Kim Jong Nam, the brother of North Korean dictator Kim Jong Un, was assassinated in Malaysia, a potential sign of the North Korean regime’s wide reach.
Nam’s killing certainly seemed thought out. He was killed by two women who administered a poison needle and then quickly fled the scene in a taxi.
Nam was the half-brother of the North Korean leader, and had once been seen as the next in line for power when Kim Jong Il died.
According to Reuters, US officials strongly believe North Korea was responsible for the killing of Nam.
That wouldn’t be a big surprise, as Kim Jong Un has executed numerous top regime officials, including his uncle in 2013. His ruthless consolidation of power has depended in large part upon creating a climate of fear rivalling anything his father had put in place.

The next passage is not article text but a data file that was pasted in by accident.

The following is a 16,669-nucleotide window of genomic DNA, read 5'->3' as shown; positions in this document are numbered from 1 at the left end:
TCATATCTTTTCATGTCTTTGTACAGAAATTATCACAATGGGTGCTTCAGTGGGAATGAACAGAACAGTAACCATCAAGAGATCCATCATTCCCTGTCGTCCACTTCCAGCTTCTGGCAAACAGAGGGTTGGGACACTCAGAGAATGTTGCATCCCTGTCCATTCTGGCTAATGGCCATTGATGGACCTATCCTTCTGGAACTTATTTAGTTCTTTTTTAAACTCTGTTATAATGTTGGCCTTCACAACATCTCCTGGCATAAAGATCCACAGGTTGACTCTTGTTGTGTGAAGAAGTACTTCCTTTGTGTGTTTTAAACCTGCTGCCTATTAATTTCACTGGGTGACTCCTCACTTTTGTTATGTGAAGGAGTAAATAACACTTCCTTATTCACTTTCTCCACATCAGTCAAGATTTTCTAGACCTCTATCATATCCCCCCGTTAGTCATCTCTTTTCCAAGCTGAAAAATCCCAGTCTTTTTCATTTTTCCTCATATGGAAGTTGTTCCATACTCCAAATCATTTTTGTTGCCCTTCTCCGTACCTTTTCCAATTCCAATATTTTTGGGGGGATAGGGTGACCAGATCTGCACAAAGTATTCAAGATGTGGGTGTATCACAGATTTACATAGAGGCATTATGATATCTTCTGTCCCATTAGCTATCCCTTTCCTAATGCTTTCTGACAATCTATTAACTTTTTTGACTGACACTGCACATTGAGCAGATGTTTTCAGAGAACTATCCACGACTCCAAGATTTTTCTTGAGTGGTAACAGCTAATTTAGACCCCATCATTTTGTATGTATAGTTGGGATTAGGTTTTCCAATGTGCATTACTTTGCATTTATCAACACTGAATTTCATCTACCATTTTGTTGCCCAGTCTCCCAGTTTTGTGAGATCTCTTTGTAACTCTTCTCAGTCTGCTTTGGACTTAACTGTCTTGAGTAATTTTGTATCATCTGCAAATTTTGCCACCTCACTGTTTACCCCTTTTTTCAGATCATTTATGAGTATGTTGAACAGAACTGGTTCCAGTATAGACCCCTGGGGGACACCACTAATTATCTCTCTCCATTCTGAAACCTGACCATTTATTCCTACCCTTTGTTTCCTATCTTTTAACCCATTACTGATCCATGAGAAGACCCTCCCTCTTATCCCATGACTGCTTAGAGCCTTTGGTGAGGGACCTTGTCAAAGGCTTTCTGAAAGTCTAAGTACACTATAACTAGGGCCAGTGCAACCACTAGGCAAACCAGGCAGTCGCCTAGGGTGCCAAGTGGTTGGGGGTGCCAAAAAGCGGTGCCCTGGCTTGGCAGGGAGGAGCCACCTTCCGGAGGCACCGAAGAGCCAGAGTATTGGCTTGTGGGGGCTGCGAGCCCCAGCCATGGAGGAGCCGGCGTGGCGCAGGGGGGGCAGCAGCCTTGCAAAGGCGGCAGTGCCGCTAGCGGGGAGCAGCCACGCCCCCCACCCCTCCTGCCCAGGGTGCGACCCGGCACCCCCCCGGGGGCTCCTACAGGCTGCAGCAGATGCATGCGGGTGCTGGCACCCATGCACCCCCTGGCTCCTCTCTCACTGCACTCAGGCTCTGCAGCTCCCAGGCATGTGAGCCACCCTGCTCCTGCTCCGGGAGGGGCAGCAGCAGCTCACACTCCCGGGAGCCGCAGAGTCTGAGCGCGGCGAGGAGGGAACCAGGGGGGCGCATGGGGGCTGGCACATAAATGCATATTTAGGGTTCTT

In 2014, Un conducted a purge, killing 50 officials. One of them was executed in quite dramatic fashion – being shot with a massive anti-aircraft gun.
Assassination shows regime’s wide-reach
It’s tempting to see North Korea as just a dysfunctional authoritarian-communist state that talks big but can’t back it up.
However, North Korea’s entire society is geared around protecting the power of the regime, and it has become exceedingly effective at that singular task. Feeding their people and allowing even a hint of freedom? Not so much.
Some speculate that the killing is to lower the risk of a potential coup. With Nam out there, many could still hope for a figurehead successor if Un was removed. With Nam gone from the scene, Un may be able to consolidate his power even further.
The timing of Nam’s killing could also be related to the new Trump Administration, as North Korea may be testing the reaction of the US government. They have already done so by testing a ballistic missile, and could be hoping to catch the US off guard.
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